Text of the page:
Here’s a COVID quiz:
Should you obey the law and go broke?
Or flout the rules and profit — even if it spreads the virus?
Many small businesses are facing this dangerous pop quiz, thanks to the state’s complicated, largely unenforced rules governing high risk businesses like gyms and bars. The rules, the viral unknowns and the lack of enforcement have created a welter of winners and losers.
And now Gwen and James Zorn are starting to think they’ll end up as one of the law-abiding losers, as they scramble from one bureaucracy to the next, trying to save their Payson gym.
They have closed their gym in compliance with state orders. And yet, nearby gyms have remained open — with no apparent consequence.
They’ve navigated a bewildering bureaucratic runaround, only to find the health department won’t give them a waiver and the police department won’t enforce the regulations, leaving them with the rent piling up as they lose their customers to competitors.
In the meantime, Republicans and Democrats have deadlocked on whether to offer a fresh round of business bailouts that have kept the Zorns from going broke so far.
What a mess. It’s a story of good intentions and hard realities in a head-on crash, with fatal consequences for many small businesses.
How did this happen?
All “non-essential” businesses closed down back in April when Gov. Doug Ducey issued his first stay-at-home order. When the percentage of positive tests dropped, Arizona lifted most restrictions. This fueled a second outbreak that for a time left Arizona with one of the worst outbreaks in the country. This prompted the governor to issue new restrictions, this time mostly aimed at big gatherings, crowd-creating events and certain businesses considered high risk.
The order targeted businesses that normally produce crowds of people sharing the same air — including theaters, water parks, indoor gyms and fitness centers. Those businesses couldn’t open at all until the county hit certain benchmarks. Even then, they must operate in ways that would reduce the risk of spreading the virus.
Several businesses — including a Phoenix gym — filed a lawsuit against Ducey and the Arizona Department of Health Services. The lawsuit claimed the state had engaged in “subjective enforcement” that forced his business to close — while restaurants remained open.
The judge ruled that the state must give these businesses an opportunity to re-open in a way that would protect the public.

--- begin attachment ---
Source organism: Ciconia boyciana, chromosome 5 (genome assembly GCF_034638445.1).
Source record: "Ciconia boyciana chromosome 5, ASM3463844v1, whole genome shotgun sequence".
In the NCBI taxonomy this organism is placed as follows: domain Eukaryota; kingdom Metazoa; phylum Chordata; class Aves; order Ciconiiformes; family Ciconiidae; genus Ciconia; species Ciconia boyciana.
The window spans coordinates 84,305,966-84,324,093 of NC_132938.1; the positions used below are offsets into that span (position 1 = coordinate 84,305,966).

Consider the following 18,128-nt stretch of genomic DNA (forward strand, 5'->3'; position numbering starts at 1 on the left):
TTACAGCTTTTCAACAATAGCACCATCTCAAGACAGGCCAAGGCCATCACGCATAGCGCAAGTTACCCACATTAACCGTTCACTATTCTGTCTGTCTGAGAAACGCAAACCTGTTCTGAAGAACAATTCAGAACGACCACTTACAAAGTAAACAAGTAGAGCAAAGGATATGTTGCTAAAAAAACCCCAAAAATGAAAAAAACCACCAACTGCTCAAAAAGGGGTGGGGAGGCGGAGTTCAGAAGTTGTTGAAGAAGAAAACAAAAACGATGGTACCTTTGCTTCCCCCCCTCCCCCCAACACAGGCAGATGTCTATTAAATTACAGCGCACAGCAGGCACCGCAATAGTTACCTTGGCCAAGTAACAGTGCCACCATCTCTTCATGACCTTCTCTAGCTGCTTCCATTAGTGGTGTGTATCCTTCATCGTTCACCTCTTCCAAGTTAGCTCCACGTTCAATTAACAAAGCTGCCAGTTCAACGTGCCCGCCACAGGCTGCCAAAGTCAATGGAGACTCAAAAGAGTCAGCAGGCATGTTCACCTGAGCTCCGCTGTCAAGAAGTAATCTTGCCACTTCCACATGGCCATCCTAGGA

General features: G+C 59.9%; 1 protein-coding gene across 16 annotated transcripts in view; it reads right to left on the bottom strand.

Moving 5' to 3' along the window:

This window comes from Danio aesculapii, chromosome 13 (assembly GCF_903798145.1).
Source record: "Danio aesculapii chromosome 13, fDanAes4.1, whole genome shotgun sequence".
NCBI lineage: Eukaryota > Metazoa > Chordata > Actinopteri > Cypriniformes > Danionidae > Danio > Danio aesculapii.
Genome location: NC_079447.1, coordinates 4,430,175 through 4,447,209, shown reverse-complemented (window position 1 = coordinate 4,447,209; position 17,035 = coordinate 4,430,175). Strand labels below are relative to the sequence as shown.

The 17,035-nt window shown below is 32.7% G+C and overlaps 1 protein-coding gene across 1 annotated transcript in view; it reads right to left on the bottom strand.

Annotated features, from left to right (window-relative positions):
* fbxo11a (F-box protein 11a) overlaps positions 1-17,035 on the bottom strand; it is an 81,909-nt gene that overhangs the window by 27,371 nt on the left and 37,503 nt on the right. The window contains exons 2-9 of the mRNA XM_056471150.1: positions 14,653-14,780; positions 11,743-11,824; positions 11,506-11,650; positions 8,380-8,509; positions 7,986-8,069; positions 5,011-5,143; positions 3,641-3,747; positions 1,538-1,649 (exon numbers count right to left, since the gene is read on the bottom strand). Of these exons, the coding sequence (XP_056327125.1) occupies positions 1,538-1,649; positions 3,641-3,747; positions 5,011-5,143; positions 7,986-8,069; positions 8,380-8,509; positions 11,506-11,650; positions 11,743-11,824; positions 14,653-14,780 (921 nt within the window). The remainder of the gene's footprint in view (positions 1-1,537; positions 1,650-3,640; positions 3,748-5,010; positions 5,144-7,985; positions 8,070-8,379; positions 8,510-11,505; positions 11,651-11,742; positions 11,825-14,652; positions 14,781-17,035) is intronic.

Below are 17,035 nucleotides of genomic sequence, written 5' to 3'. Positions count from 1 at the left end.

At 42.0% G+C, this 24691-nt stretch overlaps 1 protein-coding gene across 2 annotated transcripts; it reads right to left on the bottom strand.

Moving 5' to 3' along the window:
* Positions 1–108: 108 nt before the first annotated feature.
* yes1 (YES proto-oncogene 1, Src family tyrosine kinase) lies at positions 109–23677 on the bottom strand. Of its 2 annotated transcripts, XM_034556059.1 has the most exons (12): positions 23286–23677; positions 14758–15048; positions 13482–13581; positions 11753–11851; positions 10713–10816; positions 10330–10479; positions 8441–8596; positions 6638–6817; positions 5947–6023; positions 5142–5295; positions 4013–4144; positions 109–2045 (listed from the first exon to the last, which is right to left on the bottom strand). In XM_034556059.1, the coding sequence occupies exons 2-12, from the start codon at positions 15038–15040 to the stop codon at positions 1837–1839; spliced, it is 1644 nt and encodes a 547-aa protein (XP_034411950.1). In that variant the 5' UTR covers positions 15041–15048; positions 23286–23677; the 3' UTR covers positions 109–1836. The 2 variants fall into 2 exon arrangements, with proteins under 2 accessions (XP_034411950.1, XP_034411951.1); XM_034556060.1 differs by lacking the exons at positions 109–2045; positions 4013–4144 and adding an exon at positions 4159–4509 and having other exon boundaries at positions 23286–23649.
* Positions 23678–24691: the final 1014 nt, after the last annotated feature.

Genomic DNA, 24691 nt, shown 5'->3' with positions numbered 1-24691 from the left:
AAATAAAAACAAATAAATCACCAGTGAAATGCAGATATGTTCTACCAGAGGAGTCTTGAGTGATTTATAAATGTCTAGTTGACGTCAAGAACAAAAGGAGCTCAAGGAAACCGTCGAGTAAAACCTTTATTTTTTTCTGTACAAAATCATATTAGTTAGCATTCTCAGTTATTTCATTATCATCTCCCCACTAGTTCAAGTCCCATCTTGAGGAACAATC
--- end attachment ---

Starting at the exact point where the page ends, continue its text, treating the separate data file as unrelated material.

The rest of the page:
In response, the ADHS created a system of benchmarks in mid-August, to determine the level of viral spread in each community. Once the benchmarks showed “moderate” spread of the virus, the high risk businesses could reopen with certain restrictions.
The benchmarks that measure the presence of the virus include a two-week decline in the percentage of positive tests, the infection rate and hospital visits for COVID-19 symptoms.
Gila County is not there yet
Gila County has not met those ADHS benchmarks, to the frustration of the Zorns, franchisees of Anytime Fitness. This week, only Gila, Graham and Yuma counties still have such widespread infection rates that gyms and bars that don’t serve food can’t open at all.
Every day the Zorns open up the state’s attestation page to see if they can re-open, studying infection, test and hospitalization rates.
Each day the message has popped up to say, “You are in a county with COVID-19 transmission level that does not make your establishment eligible to reopen at this time,” said Gwen.
Each day pushes the Zorns closer to bankruptcy, for their franchise won’t let them out of the franchise fees, without a five-figure payment.
But the fees aren’t the only monthly expense.
“Our average monthly expenses are $6,200 and rent is $8,600 all on its own,” said James.
Those totals do not include payroll. They had to let all of their employees go by the end of August. The federal CARES Act PPP loan had helped for awhile, but that has run out. House Democrats passed a $3 trillion extension and Senate Republicans countered with a $1 trillion alternative. The two sides broke off negotiations on a compromise and have now hit the campaign trail.